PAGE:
As 2023 comes to a close, it’s time to look back on restaurants that have opened in St. Paul this year.
Looking through my list of standouts, it’s clear that many of them feature global eats, from potstickers to arepas to tacos and more. There are so many places we want to tell you about that we are splitting this story in two. The first are my favorite new places serving food from around the world.
The second, which will come out in a few weeks, will feature some new finer-dining restaurants, new American fare and a few more global options.
As always, it’s a good time to be a food lover in the Saintly City.
The Spicy Apollo flatbread wrap at Spicy Feta in St. Paul. (Jess Fleming / Pioneer Press)
When chef Angelo Giovanis went back to his native Greece, closing Naughty Greek, I was distraught. Those pork gyros were second to none in the Twin Cities. Still, I kept an open mind about its replacement Spicy Feta, operated by the owners of Ariana Kabob & Gyro Bistro in St. Louis Park.
Turns out that while what they’re doing is different (no pork or alcohol, since the restaurant is fully halal), it’s also very, very delicious.
We are enamored with the signature spicy feta dip, served with fluffy, fresh, warm pita bread. You can also get it on fries, but the battered fries here are not as good as the fresh-cut ones that Naughty Greek served, unfortunately. The spicy Apollo wrap, available with any protein, is stuffed with fries, spicy feta sauce, spicy tzatziki, candied jalapenos and plenty of vegetables, and it is definitely not for the typical Minnesota palate. I tried the rotisserie-carved chicken shawarma, which was super flavorful.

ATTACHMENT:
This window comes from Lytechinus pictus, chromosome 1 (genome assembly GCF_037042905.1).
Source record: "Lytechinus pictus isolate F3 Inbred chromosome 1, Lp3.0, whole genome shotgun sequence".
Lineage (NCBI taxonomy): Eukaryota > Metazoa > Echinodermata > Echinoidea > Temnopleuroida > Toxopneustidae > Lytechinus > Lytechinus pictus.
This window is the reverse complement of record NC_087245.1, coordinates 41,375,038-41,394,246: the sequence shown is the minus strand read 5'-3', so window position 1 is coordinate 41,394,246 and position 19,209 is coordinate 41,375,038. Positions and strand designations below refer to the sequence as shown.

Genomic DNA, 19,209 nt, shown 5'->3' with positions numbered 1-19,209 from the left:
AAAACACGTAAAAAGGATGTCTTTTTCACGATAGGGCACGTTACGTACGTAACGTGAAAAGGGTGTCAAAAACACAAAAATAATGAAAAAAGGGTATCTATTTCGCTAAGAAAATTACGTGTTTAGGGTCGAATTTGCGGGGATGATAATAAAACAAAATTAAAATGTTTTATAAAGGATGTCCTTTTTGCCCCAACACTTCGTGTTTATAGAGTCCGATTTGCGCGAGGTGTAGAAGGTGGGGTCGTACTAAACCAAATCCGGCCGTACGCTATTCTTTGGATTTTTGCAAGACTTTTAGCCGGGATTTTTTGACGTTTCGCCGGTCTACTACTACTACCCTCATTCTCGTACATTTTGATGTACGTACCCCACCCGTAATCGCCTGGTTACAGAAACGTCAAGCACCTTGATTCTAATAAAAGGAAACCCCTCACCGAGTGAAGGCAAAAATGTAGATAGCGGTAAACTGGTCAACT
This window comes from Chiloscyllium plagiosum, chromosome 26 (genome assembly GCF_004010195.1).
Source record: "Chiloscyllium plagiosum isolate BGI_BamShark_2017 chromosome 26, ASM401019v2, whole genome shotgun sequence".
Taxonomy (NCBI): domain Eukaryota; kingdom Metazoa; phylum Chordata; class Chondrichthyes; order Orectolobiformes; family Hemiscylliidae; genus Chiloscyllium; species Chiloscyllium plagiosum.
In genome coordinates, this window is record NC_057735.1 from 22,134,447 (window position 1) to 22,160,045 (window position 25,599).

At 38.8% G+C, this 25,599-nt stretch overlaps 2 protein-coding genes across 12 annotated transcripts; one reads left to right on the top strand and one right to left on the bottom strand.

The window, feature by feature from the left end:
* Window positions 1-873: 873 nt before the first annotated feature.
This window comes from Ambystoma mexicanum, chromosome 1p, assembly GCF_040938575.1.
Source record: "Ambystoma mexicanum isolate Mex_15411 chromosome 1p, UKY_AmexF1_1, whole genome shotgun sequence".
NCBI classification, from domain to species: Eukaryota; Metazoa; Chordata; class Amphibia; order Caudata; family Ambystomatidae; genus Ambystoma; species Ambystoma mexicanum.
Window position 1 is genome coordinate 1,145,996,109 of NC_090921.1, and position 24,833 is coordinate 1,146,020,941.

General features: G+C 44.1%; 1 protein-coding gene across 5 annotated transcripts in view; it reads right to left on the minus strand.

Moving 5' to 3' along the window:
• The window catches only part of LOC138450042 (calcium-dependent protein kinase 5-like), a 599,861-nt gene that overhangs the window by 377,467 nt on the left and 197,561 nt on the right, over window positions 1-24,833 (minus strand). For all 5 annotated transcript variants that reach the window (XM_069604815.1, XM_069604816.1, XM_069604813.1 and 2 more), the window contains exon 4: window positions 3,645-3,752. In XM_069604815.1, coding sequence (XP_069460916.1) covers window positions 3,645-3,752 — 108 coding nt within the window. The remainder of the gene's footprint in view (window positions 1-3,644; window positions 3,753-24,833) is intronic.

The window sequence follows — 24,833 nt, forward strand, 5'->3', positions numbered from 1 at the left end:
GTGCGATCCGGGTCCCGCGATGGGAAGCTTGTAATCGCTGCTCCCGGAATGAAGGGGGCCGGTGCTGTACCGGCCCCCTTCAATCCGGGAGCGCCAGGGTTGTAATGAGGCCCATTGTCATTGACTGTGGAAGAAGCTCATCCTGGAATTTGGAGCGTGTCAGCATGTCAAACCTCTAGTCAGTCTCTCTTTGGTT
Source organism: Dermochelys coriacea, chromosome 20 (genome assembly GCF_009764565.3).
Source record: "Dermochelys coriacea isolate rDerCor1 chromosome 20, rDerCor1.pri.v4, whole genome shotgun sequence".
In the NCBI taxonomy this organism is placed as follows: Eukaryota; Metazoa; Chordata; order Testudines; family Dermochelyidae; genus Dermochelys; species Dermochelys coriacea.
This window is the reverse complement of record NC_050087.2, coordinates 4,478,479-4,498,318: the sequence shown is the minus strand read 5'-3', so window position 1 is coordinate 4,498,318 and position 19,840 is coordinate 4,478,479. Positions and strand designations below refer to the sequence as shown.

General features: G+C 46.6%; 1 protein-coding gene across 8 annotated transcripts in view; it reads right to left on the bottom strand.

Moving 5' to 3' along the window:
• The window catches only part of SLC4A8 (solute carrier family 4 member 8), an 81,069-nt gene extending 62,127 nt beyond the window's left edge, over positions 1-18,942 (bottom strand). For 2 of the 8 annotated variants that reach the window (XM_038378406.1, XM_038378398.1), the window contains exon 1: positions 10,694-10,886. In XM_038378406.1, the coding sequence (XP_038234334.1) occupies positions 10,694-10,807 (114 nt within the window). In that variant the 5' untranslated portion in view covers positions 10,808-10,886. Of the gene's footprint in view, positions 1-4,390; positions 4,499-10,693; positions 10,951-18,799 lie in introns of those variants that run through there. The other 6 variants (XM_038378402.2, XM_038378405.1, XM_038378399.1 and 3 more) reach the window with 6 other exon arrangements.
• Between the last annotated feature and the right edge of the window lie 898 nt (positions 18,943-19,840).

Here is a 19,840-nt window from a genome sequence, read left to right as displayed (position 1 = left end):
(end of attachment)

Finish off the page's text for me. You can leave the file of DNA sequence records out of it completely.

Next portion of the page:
My son, who usually does not prefer intense spice, was a fan of the classic, which he ordered with rotisserie-carved steak shawarma, and my husband thoroughly enjoyed his falafel, which he ordered Naughty Greek style — that version comes with kalamata olives, tzatziki, fries, feta and vegetables. We ordered all the sandwiches on fresh, flavorful flatbread, but you can also get them as pita sandwiches.
Though I’ll never stop being sad about Naughty Greek closing, Spicy Feta is a worthy, craveable replacement.
Spicy Feta: 181 Snelling Ave., N., St. Paul or 2400 University Ave., St. Paul; 651-219-4438; eatspicyfeta.com
The potsticker tour for two at Potsticker in St. Paul. (Jess Fleming / Pioneer Press)
Neighbors were sad when Kim’s Kitchen on Randolph closed, but they seem to be welcoming newcomer Potsticker with open arms, if a busy recent weeknight is any indication.
The restaurant focuses on its namesake, but also has a few other appetizers and a decent selection of entrees.
We had to go for the potsticker tour, which gives you two of each of the eight available flavors and a variety of dipping sauces. The dumplings were all tasty, but certain flavors — the sweet/briny shrimp and squash and the dill and pork — stood out for us. As for dipping, we couldn’t get enough of the “old godmother” sauce, which includes dried chiles, peanuts and garlic. It is a spicy explosion of flavor. The pretty traditional Korean gochujang was our other favorite. The classic posticker sauce was perhaps a little on the vinegary side, and the others a little forgettable.
We also tried the pork belly fried rice (decent if a little bland) and the ribeye noodles (the steak was super tender, and we appreciated the vegetables), but perhaps our favorite things beyond the dumplings were the house cucumbers, marinated in that delicious old godmother sauce. Four of us jockeyed for the last bite, and I’m sad to say I came up the loser.
Potsticker: 1214 Randolph Ave., St. Paul; 651-699-4590; mypotsticker.com
Cocotero, a coconut dessert, at Crasqui on St. Paul’s West Side. (Jess Fleming / Pioneer Press)
If there’s one new restaurant that opened this year that I want to implore you to visit, it’s this one. The location is a little out-of-the-way — just across the bridge from downtown St. Paul on the West Side — but there’s ample parking and you won’t have a problem getting a reservation.
Best of all, the upscale Venezuelan food that chef Soleil Ramirez and her team are serving at the pretty, tropical eatery is utterly fantastic. You can order from a regular, a la carte menu or indulge in a six-course tasting menu.